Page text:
Simple explanation, Europe has no oil. (UK and Norway do of course; diesel was never popular in UK until the Climate Change scam and Government promoted it, and actually has always been taxed higher than petrol.)

    So for European Countries greater mileage means less motor fuel consumption therefore lower oil imports, hence the love affair with diesel.

  • Q46

    Since engines emit oxides of nitrogen and CO2, as I understand it with current state of technology and engine management it is possible either to have lower NOx emissions traded off with higher CO2 emissions, or lower CO2 emissions but higher NOx emissions: lower NOx or lower CO2, either not both.

    Motor manufacturers were therefore responding to what ever environmental 'danger' was fashion of the day. CO2 emissions were formerly filed under 'who cares' (quite rightly) but when CO2 became the Planet Slaying Monster they pandered to that regulatory whim.

    Where ever there is regulation, those who have to comply will find a way to game the system.

    Interestingly VW reports record sales and profits - probably thanks to frequent free mention of the VW brand on front pages and broadcast news round the World, so just look at the fine as the cost of advertising.

  • Matthew Slyfield

    Not quite the same answer. The way government regulators work, it may be literally impossible to create an engine that meets the regulatory requirement and is viable in the market.

  • Peabody

    Without looking at the exact wording, it is very unlikely that the law is that an emissions test needs to be passed. Rather, there is likely a stated standard to be always met and the test is used as a means to determine if that standard is met.

    Maybe jury nullification could be an option though.

  • CC

    The ideal way to meet these standards is with a very efficient engine, but this is a low-power engine (ie no ability to accelerate). There is also an interaction between NOx and particulates etc. You can't optimize power (which the customer needs), low particulates, high gas mileage, and low NOx etc all at the same time. Just ordering it from EPA does not make it achievable.

  • DaveK

    The problem lies with the fact that "compliance" with the regulation was defined as passing a very specific test that has strict protocols for how it is performed. Real-world performance doesn't matter very much if you can't pass the test.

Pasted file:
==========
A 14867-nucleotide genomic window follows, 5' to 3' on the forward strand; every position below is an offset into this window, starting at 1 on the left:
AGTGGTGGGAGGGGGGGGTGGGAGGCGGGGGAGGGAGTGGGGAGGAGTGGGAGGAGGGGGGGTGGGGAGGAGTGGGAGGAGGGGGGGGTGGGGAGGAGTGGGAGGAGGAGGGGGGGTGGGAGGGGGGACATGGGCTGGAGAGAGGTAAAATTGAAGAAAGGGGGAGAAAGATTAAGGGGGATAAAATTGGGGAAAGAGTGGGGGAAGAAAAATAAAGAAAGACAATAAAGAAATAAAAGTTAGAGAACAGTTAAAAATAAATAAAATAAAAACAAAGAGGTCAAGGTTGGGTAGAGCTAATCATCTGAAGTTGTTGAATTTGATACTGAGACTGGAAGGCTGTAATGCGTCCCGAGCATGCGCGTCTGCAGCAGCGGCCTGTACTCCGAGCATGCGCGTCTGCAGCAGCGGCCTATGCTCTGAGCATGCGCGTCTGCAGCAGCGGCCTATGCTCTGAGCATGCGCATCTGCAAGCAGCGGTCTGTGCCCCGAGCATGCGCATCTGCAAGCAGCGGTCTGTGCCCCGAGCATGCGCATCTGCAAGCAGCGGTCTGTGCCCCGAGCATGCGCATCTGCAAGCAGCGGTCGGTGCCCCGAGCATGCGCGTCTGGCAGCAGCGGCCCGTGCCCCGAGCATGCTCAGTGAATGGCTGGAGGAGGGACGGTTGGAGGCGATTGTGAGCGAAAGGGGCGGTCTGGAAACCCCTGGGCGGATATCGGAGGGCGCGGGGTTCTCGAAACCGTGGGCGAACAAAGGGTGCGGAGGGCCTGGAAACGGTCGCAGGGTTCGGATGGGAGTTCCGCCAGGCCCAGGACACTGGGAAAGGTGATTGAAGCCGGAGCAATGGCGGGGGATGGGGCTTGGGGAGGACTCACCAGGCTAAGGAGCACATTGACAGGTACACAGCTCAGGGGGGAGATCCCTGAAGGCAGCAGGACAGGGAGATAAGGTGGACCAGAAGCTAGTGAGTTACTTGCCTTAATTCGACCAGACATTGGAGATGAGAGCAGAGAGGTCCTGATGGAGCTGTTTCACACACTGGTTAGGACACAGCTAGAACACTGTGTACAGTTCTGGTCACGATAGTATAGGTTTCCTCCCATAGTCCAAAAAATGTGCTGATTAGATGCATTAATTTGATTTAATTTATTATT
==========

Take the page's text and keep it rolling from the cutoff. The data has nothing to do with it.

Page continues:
• DaveK

    And maybe those engineers don't get that year-end bonus they've been counting on.

  • joe

    The EPA test based on pollution per quantity of fuel burned. The pollution test should be pollution per mile. So if car A burns dirtier, but burns less fuel, the overall pollution per miles travelled may be less.

  • Joe

    Just need Congress to repeal those Stupid blasted laws
    like repeal the law of physics,
    or repeal the law of gravity.

  • MB

    > automakers had hit a wall on diesel emissions compliance -- the regulations had gone beyond what automakers could comply with and still provide consumers with an acceptable level of performance
    I'm not a diesel engineer or owner, but that doesn't seem to coincide with available reporting of the issue. VW has repeatedly said they would be able to fix the issues with some (relatively) minor hardware and software changes; Consumer Reports reported that testing in cheat mode resulted in slightly slower acceleration and a 4mpg fuel economy hit and that VW advertised better than EPA estimated mpg, while other manufacturers did not. This points to an incremental gaming of the testing for a competitive advantage (higher fuel economy, and perhaps some increased performance) rather than a technical inability to meet the standard.

    > if I see no good reason to cheat in my own business when the rents for doing so would flow directly into my own pocket, how in the hell do middle managers on a salary with little or no share in the marginal profitability gains of the company convince themselves to take these risks?
    Research shows that we have a negative event bias, so you're looking at the incentives backwards. The marginal *cost* to you of pulling out of California is a percentage of your profit; the marginal cost of a middle manager blowing the whistle or refusing is 100% of their salary and possibly a career blacklist.

    Specialization of labor also allows for multiple degrees of separation between an individual's decision and the ultimate impact. No individual middle manager (or even really a CEO at a company as large as VW) could directly cheat the emissions tests, and so no individual feels themselves directly responsible.

  • VMS

    With the advent of unleaded gas in or about 1972, and the catalytic converter in or about the same year, and subsequent adoption in all motor vehicles, air quality improved multi-fold to acceptable levels. Back in 1982, I proved that a properly tuned car without a catalytic converter could pass the emissions test then being instituted by New York State, but that a car out of tune would not if it did not have a catalytic converter.

    Cars since then have become much more fuel efficient, which automatically improves emissions per mile.

    EGR valves and lower compression have lowered NOx levels (but slightly hurt gas mileage). All in all, the pollution levels are VERY acceptable where one can walk in Manhattan in summer rush hour, and still breathe acceptably clean air.

    Lowering pollution limits to the edge of what is technologically feasible does nothing to materially further improve air quality, since the major reductions in pollution have already been accomplished. Rather, it wastes resources that could otherwise be used in a better manner.